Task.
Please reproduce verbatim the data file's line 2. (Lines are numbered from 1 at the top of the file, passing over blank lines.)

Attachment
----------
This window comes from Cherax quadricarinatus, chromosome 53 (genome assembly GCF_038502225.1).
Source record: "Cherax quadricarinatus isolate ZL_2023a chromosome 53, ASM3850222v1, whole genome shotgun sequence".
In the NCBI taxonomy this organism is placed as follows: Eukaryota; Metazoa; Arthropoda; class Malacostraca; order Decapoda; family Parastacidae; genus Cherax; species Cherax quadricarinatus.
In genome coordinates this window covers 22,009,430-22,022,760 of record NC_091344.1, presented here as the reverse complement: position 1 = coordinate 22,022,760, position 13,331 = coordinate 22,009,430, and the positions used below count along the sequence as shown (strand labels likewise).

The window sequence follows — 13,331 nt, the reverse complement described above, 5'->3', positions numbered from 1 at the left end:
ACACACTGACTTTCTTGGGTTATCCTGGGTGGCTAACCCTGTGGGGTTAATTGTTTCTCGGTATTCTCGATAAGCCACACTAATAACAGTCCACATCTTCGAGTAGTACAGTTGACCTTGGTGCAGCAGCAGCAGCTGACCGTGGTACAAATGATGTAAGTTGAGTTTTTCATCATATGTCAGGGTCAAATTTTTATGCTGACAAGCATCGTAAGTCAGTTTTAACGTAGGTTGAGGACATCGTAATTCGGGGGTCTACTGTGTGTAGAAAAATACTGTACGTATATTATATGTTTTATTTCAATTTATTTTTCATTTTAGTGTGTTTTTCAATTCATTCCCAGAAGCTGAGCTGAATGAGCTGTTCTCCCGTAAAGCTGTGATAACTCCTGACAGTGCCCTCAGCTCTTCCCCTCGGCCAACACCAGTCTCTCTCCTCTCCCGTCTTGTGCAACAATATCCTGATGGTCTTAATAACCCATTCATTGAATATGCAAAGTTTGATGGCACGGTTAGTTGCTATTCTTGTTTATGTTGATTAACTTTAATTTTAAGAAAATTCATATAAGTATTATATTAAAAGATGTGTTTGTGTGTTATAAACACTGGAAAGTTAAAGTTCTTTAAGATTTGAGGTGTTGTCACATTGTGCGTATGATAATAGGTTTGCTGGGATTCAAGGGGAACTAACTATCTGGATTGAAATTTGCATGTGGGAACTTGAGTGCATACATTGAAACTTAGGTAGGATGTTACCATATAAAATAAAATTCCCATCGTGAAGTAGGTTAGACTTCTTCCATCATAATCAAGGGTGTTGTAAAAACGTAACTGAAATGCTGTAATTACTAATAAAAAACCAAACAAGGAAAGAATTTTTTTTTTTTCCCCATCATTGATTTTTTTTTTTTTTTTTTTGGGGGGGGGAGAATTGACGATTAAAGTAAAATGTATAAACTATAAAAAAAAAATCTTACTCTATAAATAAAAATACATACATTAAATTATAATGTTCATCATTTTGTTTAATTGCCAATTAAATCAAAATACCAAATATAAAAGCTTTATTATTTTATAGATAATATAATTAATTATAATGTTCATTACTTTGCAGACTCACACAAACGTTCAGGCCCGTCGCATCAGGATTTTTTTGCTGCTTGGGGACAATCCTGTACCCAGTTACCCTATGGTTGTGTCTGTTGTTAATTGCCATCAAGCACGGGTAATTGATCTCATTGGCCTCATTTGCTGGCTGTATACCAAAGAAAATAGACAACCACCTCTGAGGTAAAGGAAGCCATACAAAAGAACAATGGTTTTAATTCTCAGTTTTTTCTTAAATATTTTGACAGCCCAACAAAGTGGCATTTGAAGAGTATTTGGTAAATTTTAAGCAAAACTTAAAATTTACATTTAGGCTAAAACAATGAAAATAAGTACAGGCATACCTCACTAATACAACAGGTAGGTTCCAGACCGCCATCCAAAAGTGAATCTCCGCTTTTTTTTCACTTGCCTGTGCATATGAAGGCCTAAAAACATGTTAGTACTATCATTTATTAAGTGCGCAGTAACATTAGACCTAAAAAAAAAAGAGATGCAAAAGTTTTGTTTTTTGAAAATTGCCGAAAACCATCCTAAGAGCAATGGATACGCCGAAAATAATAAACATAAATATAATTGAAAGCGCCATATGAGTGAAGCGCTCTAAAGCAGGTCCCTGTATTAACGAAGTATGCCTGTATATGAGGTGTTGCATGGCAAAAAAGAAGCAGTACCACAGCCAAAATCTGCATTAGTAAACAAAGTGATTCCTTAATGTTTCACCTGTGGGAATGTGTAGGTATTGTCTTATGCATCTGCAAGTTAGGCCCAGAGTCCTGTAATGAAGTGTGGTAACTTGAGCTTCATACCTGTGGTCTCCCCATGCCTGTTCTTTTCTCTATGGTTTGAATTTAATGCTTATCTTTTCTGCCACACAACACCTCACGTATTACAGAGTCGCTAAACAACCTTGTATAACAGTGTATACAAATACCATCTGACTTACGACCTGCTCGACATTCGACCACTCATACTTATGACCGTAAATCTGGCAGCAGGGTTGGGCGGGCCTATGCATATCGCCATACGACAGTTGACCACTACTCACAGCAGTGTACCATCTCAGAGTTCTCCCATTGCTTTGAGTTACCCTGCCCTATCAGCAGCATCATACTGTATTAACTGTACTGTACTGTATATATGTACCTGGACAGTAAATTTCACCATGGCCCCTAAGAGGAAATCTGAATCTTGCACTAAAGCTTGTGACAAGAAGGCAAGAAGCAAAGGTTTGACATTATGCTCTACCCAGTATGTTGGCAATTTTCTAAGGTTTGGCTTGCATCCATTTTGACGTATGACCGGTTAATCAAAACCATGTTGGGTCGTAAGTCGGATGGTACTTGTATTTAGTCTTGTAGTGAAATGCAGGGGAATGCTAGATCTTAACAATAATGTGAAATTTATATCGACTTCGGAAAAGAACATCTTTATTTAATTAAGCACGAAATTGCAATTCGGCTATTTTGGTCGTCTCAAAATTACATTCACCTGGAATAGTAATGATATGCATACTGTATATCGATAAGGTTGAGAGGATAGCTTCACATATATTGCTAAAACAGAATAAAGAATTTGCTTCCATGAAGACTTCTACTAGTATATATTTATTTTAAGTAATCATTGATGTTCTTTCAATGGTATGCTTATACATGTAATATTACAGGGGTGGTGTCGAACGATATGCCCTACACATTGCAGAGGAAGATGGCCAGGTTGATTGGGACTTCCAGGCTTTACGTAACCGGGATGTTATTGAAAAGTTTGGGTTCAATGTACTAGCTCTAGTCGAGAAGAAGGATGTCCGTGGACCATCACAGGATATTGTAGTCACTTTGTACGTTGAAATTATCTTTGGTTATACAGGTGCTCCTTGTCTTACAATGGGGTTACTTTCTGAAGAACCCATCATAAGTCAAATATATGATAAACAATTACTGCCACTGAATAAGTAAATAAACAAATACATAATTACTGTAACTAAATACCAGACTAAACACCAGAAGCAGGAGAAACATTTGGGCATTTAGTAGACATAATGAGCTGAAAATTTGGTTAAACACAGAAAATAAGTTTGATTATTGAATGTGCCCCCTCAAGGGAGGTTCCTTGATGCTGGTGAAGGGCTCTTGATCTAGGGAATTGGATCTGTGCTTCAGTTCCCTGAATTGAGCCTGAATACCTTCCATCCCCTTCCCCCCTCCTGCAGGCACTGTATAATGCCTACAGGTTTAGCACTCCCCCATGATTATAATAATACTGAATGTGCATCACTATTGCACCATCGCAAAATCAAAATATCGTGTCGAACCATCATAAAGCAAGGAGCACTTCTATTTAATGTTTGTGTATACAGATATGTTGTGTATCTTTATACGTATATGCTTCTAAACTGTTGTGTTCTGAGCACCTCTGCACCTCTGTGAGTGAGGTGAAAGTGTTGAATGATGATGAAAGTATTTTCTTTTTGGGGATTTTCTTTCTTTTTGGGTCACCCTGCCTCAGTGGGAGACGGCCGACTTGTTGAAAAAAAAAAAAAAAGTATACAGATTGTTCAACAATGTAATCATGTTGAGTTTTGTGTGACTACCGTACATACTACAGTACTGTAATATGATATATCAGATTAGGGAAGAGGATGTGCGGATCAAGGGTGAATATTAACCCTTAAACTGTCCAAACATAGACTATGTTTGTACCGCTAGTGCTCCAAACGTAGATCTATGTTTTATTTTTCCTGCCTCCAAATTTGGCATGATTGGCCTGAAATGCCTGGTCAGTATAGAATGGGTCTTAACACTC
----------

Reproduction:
Source record: "Cherax quadricarinatus isolate ZL_2023a chromosome 53, ASM3850222v1, whole genome shotgun sequence".